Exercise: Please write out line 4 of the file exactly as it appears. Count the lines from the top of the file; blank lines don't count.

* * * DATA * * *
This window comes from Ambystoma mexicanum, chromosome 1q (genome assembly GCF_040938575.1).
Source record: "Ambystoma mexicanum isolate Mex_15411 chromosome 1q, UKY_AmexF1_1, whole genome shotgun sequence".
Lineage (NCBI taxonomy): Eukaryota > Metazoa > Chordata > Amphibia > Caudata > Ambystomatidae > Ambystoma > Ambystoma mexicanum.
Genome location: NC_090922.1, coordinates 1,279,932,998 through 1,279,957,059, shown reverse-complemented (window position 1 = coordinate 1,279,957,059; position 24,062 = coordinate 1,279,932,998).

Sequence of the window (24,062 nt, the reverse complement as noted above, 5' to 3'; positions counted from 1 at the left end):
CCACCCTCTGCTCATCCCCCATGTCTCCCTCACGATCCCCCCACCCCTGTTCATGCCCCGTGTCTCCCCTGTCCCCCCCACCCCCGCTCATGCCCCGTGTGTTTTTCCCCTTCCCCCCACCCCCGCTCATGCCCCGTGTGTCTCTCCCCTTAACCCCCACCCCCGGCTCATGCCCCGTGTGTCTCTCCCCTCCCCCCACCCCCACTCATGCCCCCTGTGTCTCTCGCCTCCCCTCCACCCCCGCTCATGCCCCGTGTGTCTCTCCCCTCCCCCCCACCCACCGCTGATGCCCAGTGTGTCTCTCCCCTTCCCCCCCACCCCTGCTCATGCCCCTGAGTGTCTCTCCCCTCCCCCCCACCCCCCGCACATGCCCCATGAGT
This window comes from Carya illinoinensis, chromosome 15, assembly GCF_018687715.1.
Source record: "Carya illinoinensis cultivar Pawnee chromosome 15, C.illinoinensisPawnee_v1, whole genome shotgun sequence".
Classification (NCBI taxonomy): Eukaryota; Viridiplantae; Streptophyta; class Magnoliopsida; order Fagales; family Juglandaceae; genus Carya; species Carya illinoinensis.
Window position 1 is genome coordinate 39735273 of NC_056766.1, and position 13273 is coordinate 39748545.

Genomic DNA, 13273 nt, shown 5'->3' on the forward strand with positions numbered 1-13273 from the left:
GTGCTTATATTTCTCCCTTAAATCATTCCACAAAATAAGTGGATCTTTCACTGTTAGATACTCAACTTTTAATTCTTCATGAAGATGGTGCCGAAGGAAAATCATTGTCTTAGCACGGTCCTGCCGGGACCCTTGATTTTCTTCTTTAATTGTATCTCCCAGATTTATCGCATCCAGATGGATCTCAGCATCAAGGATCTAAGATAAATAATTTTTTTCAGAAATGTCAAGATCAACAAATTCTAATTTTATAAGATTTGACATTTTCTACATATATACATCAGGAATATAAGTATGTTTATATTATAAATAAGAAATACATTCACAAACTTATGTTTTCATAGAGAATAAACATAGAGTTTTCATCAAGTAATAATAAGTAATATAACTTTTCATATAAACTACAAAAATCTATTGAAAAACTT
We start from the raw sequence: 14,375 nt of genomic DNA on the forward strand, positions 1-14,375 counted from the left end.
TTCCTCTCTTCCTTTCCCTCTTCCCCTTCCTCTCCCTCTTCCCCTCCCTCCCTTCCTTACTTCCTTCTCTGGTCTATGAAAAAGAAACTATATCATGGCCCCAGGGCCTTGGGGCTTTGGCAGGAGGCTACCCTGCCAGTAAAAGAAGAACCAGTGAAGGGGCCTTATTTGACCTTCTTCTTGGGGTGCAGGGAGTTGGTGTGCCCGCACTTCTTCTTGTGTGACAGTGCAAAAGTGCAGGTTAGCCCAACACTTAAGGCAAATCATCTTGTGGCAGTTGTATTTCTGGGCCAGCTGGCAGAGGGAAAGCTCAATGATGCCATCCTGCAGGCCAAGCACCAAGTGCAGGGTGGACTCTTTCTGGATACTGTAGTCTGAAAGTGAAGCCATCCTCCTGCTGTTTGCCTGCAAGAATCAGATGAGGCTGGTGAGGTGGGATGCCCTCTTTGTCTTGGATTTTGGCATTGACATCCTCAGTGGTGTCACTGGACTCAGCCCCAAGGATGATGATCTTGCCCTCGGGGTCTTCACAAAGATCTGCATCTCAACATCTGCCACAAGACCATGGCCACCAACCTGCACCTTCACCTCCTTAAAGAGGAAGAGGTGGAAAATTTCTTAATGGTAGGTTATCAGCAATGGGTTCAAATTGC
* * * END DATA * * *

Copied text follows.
Genome location: NC_090922.1, coordinates 1,279,932,998 through 1,279,957,059, shown reverse-complemented (window position 1 = coordinate 1,279,957,059; position 24,062 = coordinate 1,279,932,998).